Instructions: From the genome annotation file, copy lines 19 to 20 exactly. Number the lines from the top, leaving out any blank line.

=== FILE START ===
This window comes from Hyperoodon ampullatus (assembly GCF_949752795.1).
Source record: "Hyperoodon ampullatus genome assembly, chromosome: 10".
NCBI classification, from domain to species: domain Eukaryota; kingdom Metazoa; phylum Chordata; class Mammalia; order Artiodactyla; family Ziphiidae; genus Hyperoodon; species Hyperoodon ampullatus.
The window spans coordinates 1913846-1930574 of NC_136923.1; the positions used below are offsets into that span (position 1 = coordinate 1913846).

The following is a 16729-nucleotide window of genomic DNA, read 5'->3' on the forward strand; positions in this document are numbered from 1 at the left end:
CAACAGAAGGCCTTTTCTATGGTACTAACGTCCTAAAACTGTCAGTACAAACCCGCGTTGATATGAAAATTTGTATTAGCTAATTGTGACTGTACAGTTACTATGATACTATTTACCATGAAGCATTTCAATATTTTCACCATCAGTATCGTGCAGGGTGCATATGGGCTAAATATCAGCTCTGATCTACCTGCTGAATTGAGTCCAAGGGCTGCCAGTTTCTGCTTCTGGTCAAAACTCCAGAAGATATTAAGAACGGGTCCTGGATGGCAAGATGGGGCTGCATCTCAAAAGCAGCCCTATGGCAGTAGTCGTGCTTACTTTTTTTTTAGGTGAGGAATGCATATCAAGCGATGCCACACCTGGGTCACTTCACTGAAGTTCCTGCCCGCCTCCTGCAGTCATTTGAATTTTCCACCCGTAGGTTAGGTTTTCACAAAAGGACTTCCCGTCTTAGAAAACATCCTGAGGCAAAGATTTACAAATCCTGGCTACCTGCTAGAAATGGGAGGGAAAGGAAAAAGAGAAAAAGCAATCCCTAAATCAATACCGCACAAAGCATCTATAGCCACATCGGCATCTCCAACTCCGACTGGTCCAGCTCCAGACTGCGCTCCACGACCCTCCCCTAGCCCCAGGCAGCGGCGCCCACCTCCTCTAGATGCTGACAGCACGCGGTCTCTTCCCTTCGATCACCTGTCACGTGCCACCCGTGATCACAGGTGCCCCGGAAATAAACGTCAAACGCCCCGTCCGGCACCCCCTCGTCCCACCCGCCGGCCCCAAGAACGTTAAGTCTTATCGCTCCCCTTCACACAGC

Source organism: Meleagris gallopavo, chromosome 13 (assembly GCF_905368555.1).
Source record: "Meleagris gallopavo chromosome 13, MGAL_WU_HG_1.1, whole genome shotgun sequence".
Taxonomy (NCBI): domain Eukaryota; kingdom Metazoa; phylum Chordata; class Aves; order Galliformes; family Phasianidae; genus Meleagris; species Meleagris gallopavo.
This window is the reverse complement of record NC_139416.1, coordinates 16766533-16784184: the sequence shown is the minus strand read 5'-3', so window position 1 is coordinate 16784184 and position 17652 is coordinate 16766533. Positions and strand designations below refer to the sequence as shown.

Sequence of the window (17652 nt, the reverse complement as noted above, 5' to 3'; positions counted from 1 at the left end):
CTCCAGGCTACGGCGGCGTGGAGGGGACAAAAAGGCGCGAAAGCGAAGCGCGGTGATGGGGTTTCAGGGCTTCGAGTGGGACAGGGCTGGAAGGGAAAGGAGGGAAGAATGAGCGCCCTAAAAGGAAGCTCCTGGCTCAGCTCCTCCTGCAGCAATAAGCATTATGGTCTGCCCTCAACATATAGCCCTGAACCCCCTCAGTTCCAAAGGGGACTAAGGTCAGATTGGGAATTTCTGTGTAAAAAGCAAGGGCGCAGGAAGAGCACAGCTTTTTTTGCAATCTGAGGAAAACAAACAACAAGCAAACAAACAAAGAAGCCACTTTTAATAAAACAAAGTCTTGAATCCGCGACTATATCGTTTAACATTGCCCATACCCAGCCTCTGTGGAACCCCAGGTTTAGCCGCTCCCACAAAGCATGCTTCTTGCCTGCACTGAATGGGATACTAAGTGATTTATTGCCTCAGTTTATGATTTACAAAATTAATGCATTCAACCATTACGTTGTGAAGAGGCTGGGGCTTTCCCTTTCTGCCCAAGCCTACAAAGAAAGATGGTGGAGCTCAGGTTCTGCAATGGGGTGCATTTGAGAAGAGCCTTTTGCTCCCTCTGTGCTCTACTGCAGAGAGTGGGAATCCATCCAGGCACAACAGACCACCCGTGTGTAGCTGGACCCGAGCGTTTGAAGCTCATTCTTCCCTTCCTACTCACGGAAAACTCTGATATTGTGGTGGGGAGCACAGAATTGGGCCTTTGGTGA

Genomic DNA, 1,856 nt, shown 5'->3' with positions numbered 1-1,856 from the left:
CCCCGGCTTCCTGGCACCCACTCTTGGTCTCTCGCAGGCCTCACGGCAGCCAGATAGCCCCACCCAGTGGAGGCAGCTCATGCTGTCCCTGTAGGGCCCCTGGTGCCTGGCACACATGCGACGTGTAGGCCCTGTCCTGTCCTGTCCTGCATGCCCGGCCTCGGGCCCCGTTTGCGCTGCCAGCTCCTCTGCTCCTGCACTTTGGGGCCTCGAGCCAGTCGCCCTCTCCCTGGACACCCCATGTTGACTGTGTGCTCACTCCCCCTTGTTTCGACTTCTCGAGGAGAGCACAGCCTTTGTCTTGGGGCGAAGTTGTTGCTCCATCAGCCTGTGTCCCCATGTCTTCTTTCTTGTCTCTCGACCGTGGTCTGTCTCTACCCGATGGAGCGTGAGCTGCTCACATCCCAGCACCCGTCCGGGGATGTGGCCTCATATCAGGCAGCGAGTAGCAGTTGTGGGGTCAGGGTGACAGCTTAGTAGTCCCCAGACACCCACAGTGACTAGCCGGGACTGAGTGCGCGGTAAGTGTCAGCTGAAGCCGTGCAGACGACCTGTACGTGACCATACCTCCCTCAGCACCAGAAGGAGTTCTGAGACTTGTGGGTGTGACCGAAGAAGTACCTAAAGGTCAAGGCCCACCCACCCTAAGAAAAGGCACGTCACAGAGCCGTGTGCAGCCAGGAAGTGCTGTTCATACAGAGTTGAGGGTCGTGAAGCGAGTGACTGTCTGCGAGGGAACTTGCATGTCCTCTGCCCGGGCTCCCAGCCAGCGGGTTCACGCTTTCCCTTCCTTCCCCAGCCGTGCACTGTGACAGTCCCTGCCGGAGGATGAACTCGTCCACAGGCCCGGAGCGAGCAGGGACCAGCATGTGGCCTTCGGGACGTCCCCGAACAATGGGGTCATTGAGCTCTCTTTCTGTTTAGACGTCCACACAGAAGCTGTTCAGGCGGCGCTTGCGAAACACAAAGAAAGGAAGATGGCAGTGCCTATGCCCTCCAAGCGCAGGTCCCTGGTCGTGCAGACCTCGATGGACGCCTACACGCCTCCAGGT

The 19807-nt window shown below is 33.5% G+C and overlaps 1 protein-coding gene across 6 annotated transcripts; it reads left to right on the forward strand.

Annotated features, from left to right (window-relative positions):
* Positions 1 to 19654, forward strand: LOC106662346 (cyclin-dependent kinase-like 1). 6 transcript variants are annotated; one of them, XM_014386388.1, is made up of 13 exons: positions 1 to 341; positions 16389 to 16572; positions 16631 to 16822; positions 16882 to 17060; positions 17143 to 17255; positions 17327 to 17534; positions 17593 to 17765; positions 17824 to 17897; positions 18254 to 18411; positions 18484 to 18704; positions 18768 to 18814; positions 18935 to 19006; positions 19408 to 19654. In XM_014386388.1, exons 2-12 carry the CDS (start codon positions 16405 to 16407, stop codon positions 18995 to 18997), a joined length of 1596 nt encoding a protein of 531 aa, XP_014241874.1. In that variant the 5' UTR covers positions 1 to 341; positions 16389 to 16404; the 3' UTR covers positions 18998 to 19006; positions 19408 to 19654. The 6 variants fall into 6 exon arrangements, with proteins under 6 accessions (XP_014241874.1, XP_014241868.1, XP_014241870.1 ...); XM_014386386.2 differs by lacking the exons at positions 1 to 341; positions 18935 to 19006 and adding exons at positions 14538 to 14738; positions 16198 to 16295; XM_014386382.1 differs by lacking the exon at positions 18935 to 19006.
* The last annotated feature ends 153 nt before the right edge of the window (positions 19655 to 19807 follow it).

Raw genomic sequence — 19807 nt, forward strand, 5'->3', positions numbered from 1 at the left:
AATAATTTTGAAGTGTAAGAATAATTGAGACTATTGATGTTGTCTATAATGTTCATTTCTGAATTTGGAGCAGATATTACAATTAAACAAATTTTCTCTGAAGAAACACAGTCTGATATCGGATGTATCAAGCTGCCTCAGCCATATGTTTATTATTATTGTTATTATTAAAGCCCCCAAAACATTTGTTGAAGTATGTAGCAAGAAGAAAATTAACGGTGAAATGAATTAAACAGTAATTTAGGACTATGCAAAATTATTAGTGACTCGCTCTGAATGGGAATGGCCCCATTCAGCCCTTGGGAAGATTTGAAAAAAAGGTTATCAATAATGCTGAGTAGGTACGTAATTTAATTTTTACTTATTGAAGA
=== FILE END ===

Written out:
Raw genomic sequence — 19807 nt, forward strand, 5'->3', positions numbered from 1 at the left:
AATAATTTTGAAGTGTAAGAATAATTGAGACTATTGATGTTGTCTATAATGTTCATTTCTGAATTTGGAGCAGATATTACAATTAAACAAATTTTCTCTGAAGAAACACAGTCTGATATCGGATGTATCAAGCTGCCTCAGCCATATGTTTATTATTATTGTTATTATTAAAGCCCCCAAAACATTTGTTGAAGTATGTAGCAAGAAGAAAATTAACGGTGAAATGAATTAAACAGTAATTTAGGACTATGCAAAATTATTAGTGACTCGCTCTGAATGGGAATGGCCCCATTCAGCCCTTGGGAAGATTTGAAAAAAAGGTTATCAATAATGCTGAGTAGGTACGTAATTTAATTTTTACTTATTGAAGA